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Spotlight: Race is on to develop working Zika vaccine


Updated: 2016-02-22

MEXICO CITY, Feb. 20 (Xinhua) -- After bird flu, swine flu, dengue, chikungunya and Ebola, the world is determined not to be caught napping by the Zika virus.

Spotlight: Race is on to develop working Zika vaccine
SAO PAULO, Feb. 4, 2016 (Xinhua) -- An agent works during a campaign to help to fight the Aedes aegypti mosquito, Zika, Dengue and Chikungunya bearer, in the north zone of Sao Paulo, Brazil, on Feb. 4, 2016. Brazil's Health Ministry confirmed Tuesday 404 microcephaly cases, 17 of them related to the Zika virus, while Brazilian President Dilma Rousseff, declared as priority in her government the combat to the mosquito that transmits the virus. World Health Organization (WHO) declared Monday a global health alert for possible tie between the contagion of Zika in pregnant women and an increase of cases of born babies with microcephaly. (Xinhua/Rahel Patrasso)

The World Health Organization (WHO) was roundly criticized for not declaring an international health emergency earlier during the Ebola outbreak. When it did so in August 2014, Ebola had claimed over 1,000 lives.

For Zika, the WHO declared the same emergency status on Feb. 1. This helped focus international attention on rapid response to the virus. On Feb. 17, the WHO stated it needed 56 million U.S. dollars to deal with immediate public health needs linked to Zika.

The next day, the World Bank announced it would dedicate 150 million U.S. dollars to that purpose, including mosquito eradication, helping pregnant women avoid contamination, increase access to family planning and caring for ill babies.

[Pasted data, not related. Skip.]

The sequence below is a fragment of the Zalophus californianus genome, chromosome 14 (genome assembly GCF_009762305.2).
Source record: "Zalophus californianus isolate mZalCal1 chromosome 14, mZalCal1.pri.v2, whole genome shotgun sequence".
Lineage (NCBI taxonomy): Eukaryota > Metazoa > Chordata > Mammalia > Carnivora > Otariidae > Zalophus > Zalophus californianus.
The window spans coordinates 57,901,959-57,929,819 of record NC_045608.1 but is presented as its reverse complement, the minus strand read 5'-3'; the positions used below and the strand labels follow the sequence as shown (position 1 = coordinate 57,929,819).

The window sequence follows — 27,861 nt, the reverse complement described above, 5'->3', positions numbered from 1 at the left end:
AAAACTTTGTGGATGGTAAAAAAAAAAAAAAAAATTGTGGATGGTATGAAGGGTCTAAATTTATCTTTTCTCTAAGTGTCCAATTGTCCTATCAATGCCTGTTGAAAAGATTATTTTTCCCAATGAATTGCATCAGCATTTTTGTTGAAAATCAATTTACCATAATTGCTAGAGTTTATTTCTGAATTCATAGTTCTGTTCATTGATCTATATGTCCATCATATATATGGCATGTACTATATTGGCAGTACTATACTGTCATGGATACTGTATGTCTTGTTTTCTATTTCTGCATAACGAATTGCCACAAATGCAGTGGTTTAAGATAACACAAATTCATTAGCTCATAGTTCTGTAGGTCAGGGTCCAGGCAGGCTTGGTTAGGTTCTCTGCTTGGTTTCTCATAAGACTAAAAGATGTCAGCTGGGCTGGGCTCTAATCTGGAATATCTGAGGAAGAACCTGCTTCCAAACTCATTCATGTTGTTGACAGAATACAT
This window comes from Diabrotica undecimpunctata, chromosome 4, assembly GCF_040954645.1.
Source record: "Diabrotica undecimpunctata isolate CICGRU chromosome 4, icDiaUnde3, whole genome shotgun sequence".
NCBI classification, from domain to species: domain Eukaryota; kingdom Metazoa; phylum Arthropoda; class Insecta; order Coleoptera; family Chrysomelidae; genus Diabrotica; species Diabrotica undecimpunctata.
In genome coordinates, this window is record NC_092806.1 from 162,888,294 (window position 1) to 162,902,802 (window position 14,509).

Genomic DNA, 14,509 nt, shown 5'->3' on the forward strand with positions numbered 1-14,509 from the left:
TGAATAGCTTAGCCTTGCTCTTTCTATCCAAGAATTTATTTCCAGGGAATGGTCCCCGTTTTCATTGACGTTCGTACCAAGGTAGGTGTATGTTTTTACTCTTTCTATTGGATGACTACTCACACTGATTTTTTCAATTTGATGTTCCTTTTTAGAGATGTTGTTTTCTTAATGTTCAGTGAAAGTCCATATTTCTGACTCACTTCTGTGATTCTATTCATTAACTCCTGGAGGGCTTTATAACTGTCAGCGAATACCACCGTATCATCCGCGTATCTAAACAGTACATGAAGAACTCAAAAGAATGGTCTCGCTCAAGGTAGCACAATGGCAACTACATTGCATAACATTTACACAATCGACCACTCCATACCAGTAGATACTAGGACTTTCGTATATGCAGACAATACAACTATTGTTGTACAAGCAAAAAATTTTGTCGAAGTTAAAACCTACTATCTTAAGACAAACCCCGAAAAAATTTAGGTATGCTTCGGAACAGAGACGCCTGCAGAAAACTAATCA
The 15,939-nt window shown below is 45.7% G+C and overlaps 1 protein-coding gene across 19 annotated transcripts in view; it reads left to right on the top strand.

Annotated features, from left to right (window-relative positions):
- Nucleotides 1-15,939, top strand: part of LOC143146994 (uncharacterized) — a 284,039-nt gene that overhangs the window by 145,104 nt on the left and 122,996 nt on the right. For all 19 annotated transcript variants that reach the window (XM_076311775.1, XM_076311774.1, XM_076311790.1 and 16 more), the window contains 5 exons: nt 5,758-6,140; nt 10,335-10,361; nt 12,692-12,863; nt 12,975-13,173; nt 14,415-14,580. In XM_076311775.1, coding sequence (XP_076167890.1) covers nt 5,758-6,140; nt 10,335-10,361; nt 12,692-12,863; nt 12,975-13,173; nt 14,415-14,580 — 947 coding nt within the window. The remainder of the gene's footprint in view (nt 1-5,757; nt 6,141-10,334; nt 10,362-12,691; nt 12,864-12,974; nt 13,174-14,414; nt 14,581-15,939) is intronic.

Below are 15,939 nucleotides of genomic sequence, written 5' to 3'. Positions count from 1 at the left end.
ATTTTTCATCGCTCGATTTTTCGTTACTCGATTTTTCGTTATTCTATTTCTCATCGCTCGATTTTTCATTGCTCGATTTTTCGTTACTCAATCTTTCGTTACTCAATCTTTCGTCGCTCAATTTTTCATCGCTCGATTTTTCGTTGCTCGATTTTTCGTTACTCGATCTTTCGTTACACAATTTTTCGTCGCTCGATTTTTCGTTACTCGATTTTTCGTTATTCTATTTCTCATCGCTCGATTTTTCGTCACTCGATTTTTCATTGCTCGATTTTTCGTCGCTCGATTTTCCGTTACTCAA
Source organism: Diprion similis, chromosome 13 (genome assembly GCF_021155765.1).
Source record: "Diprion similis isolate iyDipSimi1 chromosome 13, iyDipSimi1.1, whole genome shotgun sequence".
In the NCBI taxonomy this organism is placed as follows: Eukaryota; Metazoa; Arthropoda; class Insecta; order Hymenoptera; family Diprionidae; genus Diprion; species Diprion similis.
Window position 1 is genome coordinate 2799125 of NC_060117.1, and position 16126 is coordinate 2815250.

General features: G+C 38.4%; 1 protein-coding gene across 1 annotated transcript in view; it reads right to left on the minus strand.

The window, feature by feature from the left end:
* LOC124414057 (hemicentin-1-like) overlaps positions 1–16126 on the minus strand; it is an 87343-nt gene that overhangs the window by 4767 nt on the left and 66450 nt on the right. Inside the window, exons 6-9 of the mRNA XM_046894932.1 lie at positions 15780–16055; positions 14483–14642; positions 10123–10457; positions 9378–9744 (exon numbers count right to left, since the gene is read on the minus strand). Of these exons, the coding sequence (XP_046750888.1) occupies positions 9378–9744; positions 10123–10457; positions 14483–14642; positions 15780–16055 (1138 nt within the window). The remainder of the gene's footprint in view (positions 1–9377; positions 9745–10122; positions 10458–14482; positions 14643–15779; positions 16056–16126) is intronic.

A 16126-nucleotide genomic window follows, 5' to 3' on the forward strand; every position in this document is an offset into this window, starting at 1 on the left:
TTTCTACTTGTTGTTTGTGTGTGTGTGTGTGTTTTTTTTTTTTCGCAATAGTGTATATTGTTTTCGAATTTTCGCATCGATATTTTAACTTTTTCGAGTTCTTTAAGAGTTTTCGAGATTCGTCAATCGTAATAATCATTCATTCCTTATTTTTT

However, these are all short-term solutions. The WHO and governments are well aware that the only way to remove the Zika threat in the long-term, bar mosquito genocide, is a vaccine.

Efforts are underway all around the world, with the WHO saying that up to 15 companies are already or planning to begin research into a Zika vaccine. Private companies have rushed to fill the breach, with players from the U.S., India and France leading the charge.

French drug giant Sanofi may be the odds-on favorite to secure the first vaccine. It is fresh off its success of scoring the world's first approved dengue vaccine, Dengvaxia. Brazil, Mexico, El Salvador and the Philippines have already approved Dengvaxia, another 16 are in the process of doing so and millions of doses are being ordered.

Another familiar name, GlaxoSmithKline (GSK), is also seen as a likely candidate. Besides being one of the wealthiest and broadest pharmaceutical companies in the world, GSK has raised hopes that its Ebola vaccine will soon pass approval.

It is currently in phase III testing in Liberia although its progress has been slowed by the fact that Ebola patients are now so few that expanding test groups has proven very challenging.